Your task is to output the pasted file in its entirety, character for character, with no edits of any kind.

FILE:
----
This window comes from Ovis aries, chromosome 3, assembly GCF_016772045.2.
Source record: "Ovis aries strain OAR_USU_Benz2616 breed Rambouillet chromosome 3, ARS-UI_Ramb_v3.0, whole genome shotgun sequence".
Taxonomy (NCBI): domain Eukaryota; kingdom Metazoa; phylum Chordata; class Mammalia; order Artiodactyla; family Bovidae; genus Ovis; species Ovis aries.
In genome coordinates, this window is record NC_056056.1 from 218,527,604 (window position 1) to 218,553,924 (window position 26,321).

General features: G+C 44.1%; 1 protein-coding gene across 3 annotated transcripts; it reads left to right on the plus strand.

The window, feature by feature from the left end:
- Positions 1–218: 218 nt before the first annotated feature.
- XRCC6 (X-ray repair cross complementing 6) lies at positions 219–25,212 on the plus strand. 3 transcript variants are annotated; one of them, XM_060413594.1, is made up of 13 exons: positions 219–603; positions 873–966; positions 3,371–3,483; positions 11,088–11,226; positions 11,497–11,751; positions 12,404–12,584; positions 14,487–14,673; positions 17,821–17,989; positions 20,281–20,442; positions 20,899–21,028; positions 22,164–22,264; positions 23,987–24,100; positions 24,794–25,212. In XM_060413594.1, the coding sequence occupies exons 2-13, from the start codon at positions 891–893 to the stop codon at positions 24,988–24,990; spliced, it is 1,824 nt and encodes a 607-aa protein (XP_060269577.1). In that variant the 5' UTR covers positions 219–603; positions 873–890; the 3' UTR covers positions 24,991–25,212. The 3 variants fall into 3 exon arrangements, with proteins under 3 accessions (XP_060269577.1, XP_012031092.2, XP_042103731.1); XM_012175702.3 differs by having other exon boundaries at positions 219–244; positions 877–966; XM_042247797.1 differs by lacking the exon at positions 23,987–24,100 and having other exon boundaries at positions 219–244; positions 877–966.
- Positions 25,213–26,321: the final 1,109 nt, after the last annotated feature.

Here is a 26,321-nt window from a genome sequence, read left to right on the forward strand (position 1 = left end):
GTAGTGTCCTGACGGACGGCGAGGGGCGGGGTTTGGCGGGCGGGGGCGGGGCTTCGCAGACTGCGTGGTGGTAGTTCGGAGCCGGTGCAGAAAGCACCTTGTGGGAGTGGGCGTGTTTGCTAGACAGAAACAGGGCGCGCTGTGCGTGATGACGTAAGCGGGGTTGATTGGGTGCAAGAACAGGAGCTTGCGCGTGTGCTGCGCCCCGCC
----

This window comes from Ovis aries, chromosome 3, assembly GCF_016772045.2.
Source record: "Ovis aries strain OAR_USU_Benz2616 breed Rambouillet chromosome 3, ARS-UI_Ramb_v3.0, whole genome shotgun sequence".
Taxonomy (NCBI): domain Eukaryota; kingdom Metazoa; phylum Chordata; class Mammalia; order Artiodactyla; family Bovidae; genus Ovis; species Ovis aries.
In genome coordinates, this window is record NC_056056.1 from 218,527,604 (window position 1) to 218,553,924 (window position 26,321).

General features: G+C 44.1%; 1 protein-coding gene across 3 annotated transcripts; it reads left to right on the plus strand.

The window, feature by feature from the left end:
- Positions 1–218: 218 nt before the first annotated feature.
- XRCC6 (X-ray repair cross complementing 6) lies at positions 219–25,212 on the plus strand. 3 transcript variants are annotated; one of them, XM_060413594.1, is made up of 13 exons: positions 219–603; positions 873–966; positions 3,371–3,483; positions 11,088–11,226; positions 11,497–11,751; positions 12,404–12,584; positions 14,487–14,673; positions 17,821–17,989; positions 20,281–20,442; positions 20,899–21,028; positions 22,164–22,264; positions 23,987–24,100; positions 24,794–25,212. In XM_060413594.1, the coding sequence occupies exons 2-13, from the start codon at positions 891–893 to the stop codon at positions 24,988–24,990; spliced, it is 1,824 nt and encodes a 607-aa protein (XP_060269577.1). In that variant the 5' UTR covers positions 219–603; positions 873–890; the 3' UTR covers positions 24,991–25,212. The 3 variants fall into 3 exon arrangements, with proteins under 3 accessions (XP_060269577.1, XP_012031092.2, XP_042103731.1); XM_012175702.3 differs by having other exon boundaries at positions 219–244; positions 877–966; XM_042247797.1 differs by lacking the exon at positions 23,987–24,100 and having other exon boundaries at positions 219–244; positions 877–966.
- Positions 25,213–26,321: the final 1,109 nt, after the last annotated feature.

Here is a 26,321-nt window from a genome sequence, read left to right on the forward strand (position 1 = left end):
GTAGTGTCCTGACGGACGGCGAGGGGCGGGGTTTGGCGGGCGGGGGCGGGGCTTCGCAGACTGCGTGGTGGTAGTTCGGAGCCGGTGCAGAAAGCACCTTGTGGGAGTGGGCGTGTTTGCTAGACAGAAACAGGGCGCGCTGTGCGTGATGACGTAAGCGGGGTTGATTGGGTGCAAGAACAGGAGCTTGCGCGTGTGCTGCGCCCCGCC